Legarda welcomes Duterte turnaround on Paris climate deal
MANILA, Philippines — Sen. Loren Legarda on Tuesday welcomed President Duterte’s vow to ratify the historic Paris climate agreement despite his earlier hesitation as she promised to push for the Senate’s concurrence.
“I thank the President for declaring that he will ratify the Paris Agreement. I thank the members of the Cabinet too for seeing the importance of upholding the treaty,” said Legarda, chair of the Senate committee on climate change.
She said the President’s commitment to ratify the global agreement, a change of heart from earlier declarations not to honor the pact, was especially significant as the country marked the third anniversary of Supertyphoon Yolanda (international name: Haiyan), which happened just as world leaders held climate talks in Warsaw in 2013.
“The pronouncement is likewise timely as we commemorate the third anniversary of Supertyphoon Yolanda, which was one of the rallying points for a more ambitious Paris Agreement,” said Legarda, a United Nations Global Champion for Resilience.
Mr. Duterte earlier refused to ratify the landmark climate deal, a 197-nation pact that aims to limit carbon emissions to contain global warming below 2 degrees celsius, past which point the temperature rise will
Failing to stop global warming could trigger extreme weather events, including more storms as monstrous as Supertyphoon Yolanda, longer droughts, deeper winters, severe flooding, and other phenomena that pose threats to life, food security and political stability in vulnerable nations.
The President had worried that the agreement’s carbon emission caps could inhibit the Philippines’ road towards industrialization, but he changed his mind and announced on Monday that he would ratify the pact just as it came into force.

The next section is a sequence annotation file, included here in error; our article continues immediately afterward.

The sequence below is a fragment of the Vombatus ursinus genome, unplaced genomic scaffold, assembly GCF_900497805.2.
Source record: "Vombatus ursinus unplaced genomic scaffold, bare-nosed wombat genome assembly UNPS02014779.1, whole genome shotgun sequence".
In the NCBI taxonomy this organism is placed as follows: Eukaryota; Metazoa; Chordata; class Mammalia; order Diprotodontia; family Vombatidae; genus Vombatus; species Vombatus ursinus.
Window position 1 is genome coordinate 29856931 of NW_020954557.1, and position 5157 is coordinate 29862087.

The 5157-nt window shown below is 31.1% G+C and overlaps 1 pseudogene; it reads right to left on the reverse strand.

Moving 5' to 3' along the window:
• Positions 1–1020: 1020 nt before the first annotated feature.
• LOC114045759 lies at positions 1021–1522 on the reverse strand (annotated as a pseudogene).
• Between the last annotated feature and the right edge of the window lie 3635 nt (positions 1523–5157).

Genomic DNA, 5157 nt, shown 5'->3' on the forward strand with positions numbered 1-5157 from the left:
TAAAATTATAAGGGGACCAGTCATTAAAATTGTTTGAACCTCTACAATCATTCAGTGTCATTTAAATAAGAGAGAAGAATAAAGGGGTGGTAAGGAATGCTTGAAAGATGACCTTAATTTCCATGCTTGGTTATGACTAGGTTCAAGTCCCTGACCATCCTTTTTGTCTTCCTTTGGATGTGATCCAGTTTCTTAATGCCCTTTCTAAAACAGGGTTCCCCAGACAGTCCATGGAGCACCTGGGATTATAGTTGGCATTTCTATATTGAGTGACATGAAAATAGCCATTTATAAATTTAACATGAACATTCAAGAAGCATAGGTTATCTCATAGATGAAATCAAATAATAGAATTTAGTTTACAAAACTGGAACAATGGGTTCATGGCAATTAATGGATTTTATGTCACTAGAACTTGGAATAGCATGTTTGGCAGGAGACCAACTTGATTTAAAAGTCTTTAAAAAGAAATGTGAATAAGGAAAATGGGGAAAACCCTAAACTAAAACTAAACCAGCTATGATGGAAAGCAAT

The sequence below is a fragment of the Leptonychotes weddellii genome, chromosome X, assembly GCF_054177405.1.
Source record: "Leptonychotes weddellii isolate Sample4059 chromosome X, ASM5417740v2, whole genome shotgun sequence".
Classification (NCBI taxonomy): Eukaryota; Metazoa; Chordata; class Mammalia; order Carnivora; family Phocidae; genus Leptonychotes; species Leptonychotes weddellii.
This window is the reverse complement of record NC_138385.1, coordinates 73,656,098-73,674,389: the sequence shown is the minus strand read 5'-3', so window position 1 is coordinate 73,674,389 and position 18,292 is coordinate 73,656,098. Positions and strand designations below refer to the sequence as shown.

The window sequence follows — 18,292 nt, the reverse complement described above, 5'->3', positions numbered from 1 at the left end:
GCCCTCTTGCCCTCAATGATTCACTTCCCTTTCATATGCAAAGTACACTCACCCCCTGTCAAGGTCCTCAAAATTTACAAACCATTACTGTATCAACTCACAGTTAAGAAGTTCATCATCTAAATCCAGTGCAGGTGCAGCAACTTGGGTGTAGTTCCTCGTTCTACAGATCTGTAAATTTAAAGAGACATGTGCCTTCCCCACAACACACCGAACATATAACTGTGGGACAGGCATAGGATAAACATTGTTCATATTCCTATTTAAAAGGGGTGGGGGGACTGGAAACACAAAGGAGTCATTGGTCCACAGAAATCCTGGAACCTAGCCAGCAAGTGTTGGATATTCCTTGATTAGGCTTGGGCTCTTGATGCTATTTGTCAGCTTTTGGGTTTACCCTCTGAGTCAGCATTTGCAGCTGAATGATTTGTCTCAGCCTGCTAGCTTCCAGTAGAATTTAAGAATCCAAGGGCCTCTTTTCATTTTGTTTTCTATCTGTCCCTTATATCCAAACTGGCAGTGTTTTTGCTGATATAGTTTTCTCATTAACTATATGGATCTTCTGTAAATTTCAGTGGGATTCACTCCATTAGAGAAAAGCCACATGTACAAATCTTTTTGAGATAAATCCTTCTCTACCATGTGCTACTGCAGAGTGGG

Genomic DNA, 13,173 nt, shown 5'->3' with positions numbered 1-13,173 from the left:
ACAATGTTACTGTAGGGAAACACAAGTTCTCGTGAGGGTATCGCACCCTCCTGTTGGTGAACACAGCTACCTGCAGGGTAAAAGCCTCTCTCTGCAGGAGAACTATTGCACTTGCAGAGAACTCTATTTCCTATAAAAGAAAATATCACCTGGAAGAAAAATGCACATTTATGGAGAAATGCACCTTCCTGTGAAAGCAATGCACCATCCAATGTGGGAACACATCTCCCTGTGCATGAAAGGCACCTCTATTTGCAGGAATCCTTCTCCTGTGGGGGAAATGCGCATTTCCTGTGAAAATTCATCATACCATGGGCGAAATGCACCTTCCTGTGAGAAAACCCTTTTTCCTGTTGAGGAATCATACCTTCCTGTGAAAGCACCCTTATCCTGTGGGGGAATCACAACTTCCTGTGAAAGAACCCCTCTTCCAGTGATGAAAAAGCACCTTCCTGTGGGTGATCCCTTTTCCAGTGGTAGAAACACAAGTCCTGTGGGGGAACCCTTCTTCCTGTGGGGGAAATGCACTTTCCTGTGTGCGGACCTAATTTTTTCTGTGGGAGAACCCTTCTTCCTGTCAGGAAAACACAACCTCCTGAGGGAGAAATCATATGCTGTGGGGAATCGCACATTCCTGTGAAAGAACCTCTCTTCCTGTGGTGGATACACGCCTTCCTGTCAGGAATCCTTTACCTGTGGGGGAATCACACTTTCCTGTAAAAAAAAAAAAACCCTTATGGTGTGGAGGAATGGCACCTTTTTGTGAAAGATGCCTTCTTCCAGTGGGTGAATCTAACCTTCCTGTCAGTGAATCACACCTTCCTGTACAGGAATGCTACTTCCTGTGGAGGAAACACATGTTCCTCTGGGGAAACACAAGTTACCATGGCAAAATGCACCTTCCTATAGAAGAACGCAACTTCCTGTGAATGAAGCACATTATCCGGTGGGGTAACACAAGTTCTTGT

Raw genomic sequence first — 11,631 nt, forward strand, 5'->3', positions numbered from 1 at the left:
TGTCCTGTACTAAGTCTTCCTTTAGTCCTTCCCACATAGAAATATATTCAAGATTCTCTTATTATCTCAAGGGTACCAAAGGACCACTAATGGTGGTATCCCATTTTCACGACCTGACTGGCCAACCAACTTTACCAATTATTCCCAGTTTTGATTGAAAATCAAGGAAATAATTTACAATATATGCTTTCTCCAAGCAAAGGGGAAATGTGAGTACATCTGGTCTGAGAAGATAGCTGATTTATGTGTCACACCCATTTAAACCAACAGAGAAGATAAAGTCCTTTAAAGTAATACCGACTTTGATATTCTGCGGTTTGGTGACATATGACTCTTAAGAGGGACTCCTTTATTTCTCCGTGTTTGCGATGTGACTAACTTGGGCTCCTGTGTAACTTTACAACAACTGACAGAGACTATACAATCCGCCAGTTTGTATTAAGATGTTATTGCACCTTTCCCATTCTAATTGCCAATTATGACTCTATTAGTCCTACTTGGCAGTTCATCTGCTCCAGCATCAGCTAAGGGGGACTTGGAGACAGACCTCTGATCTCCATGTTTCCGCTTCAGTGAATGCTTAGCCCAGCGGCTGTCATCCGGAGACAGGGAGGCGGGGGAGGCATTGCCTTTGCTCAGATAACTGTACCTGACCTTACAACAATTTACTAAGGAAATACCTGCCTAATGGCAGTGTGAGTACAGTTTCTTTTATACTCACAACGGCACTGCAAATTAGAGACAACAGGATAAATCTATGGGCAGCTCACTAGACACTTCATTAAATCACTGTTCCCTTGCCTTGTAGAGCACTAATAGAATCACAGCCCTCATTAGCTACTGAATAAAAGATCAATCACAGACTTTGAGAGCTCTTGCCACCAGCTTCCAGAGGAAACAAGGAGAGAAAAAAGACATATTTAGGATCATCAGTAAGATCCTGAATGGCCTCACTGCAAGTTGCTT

The agreement gives disaster-prone nations access to an annual $100 million funds obligated to be pooled together by developed countries to support “capacity-building and technology transfer for adaptation and mitigation efforts.”
Legarda said the President’s decision was just the beginning. She called on the Climate Change Commission to step up efforts towards enforcement, and on local government units to craft their local climate change action plans (LCCAP) for organized response and mitigation.
“Following the ratification of Malacañang, the Senate will have to concur. But along with the ongoing process of ratification, we must continue to mobilize urgent climate action, plot a roadmap to resilience, and capacitate LGUs in crafting their LCCAPs and in accessing the People’s Survival Fund,” Legarda said.
“After ratification, we can be a strong voice in the world to fight for climate justice. The Philippines can lead vulnerable nations to compel developed countries to comply with their commitments to reduce emissions,” she said. SFM
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